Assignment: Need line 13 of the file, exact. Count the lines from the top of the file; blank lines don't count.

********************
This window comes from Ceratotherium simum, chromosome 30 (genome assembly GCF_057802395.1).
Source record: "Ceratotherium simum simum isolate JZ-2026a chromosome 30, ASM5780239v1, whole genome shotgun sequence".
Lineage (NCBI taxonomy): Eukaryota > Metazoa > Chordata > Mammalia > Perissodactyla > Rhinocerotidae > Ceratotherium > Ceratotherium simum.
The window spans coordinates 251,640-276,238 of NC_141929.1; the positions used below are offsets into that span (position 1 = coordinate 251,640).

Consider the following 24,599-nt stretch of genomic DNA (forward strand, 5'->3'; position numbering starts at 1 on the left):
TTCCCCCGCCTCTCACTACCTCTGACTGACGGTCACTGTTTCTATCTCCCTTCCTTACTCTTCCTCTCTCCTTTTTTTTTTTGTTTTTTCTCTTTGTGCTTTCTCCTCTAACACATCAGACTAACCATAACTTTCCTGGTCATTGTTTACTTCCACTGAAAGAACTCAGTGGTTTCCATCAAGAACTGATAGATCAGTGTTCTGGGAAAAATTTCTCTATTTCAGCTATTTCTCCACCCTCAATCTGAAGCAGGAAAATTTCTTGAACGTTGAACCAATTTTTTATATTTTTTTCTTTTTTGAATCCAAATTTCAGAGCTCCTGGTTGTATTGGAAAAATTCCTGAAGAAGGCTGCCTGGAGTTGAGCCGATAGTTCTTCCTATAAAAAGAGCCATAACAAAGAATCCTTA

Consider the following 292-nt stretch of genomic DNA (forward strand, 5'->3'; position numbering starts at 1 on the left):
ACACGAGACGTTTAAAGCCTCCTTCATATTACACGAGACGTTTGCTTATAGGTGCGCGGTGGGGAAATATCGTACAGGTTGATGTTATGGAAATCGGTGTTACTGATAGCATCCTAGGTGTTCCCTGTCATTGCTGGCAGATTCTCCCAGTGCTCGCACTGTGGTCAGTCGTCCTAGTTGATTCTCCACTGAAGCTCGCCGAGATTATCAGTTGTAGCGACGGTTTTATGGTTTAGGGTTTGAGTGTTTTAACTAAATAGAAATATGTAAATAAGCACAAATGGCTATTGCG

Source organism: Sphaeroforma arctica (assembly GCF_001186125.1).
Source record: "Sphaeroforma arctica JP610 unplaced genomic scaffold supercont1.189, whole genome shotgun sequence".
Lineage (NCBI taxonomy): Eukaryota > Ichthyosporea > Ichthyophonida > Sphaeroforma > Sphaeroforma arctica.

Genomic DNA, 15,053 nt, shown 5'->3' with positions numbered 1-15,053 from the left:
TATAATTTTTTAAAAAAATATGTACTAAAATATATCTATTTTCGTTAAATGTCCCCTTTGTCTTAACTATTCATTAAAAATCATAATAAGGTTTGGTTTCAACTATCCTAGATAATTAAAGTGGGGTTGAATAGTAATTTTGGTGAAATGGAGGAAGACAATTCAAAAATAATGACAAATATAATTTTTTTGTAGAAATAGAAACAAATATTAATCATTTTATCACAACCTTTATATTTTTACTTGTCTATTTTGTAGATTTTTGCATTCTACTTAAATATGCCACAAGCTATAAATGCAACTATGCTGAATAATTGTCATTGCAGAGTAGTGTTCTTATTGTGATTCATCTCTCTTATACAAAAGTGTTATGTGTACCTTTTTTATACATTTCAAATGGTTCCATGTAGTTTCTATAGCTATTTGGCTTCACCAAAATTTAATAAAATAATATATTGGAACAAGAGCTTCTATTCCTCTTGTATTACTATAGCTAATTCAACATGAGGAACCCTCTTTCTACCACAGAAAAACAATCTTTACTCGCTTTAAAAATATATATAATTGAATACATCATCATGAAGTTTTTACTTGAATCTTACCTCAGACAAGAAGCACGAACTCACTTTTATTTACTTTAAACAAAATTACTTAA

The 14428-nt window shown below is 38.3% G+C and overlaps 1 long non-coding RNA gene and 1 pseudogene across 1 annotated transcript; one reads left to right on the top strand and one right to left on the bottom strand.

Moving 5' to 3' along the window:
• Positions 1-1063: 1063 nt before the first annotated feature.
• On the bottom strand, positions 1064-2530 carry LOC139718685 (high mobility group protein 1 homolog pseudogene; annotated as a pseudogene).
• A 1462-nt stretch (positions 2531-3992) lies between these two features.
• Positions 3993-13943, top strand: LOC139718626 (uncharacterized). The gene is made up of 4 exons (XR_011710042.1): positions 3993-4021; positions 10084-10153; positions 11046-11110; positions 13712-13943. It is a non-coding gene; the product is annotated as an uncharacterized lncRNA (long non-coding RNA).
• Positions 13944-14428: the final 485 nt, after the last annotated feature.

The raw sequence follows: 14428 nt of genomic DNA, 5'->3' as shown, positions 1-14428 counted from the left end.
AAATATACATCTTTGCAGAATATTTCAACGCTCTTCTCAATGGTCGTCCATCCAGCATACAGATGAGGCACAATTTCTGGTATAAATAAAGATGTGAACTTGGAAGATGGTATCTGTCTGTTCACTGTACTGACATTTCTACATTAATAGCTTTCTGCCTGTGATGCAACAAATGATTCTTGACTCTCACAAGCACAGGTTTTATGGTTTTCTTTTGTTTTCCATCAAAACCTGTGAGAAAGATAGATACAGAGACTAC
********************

TATAATTTTTTAAAAAAATATGTACTAAAATATATCTATTTTCGTTAAATGTCCCCTTTGTCTTAACTATTCATTAAAAATCATAATAAGGTTTGGTTTCAACTATCCTAGATAATTAAAGTGGGGTTGAATAGTAATTTTGGTGAAATGGAGGAAGACAATTCAAAAATAATGACAAATATAATTTTTTTGTAGAAATAGAAACAAATATTAATCATTTTATCACAACCTTTATATTTTTACTTGTCTATTTTGTAGATTTTTGCATTCTACTTAAATATGCCACAAGCTATAAATGCAACTATGCTGAATAATTGTCATTGCAGAGTAGTGTTCTTATTGTGATTCATCTCTCTTATACAAAAGTGTTATGTGTACCTTTTTTATACATTTCAAATGGTTCCATGTAGTTTCTATAGCTATTTGGCTTCACCAAAATTTAATAAAATAATATATTGGAACAAGAGCTTCTATTCCTCTTGTATTACTATAGCTAATTCAACATGAGGAACCCTCTTTCTACCACAGAAAAACAATCTTTACTCGCTTTAAAAATATATATAATTGAATACATCATCATGAAGTTTTTACTTGAATCTTACCTCAGACAAGAAGCACGAACTCACTTTTATTTACTTTAAACAAAATTACTTAA